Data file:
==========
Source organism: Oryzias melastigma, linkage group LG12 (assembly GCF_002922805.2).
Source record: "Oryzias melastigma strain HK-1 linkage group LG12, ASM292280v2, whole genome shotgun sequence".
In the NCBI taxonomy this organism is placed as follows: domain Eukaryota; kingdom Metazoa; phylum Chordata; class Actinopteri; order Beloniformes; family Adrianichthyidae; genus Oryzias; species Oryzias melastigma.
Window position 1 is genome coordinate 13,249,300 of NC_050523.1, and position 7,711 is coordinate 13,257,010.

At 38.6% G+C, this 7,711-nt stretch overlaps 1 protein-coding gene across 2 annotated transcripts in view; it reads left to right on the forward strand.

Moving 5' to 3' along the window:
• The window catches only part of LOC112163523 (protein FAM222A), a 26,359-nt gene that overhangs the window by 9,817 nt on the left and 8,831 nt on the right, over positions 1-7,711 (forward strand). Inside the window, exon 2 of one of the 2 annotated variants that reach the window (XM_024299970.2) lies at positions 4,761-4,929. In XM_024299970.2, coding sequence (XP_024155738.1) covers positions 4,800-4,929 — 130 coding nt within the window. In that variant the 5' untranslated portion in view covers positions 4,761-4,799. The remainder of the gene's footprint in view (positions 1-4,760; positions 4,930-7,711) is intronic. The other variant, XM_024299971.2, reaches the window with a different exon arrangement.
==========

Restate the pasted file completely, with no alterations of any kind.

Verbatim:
Source organism: Oryzias melastigma, linkage group LG12 (assembly GCF_002922805.2).
Source record: "Oryzias melastigma strain HK-1 linkage group LG12, ASM292280v2, whole genome shotgun sequence".
In the NCBI taxonomy this organism is placed as follows: domain Eukaryota; kingdom Metazoa; phylum Chordata; class Actinopteri; order Beloniformes; family Adrianichthyidae; genus Oryzias; species Oryzias melastigma.
Window position 1 is genome coordinate 13,249,300 of NC_050523.1, and position 7,711 is coordinate 13,257,010.

At 38.6% G+C, this 7,711-nt stretch overlaps 1 protein-coding gene across 2 annotated transcripts in view; it reads left to right on the forward strand.

Moving 5' to 3' along the window:
• The window catches only part of LOC112163523 (protein FAM222A), a 26,359-nt gene that overhangs the window by 9,817 nt on the left and 8,831 nt on the right, over positions 1-7,711 (forward strand). Inside the window, exon 2 of one of the 2 annotated variants that reach the window (XM_024299970.2) lies at positions 4,761-4,929. In XM_024299970.2, coding sequence (XP_024155738.1) covers positions 4,800-4,929 — 130 coding nt within the window. In that variant the 5' untranslated portion in view covers positions 4,761-4,799. The remainder of the gene's footprint in view (positions 1-4,760; positions 4,930-7,711) is intronic. The other variant, XM_024299971.2, reaches the window with a different exon arrangement.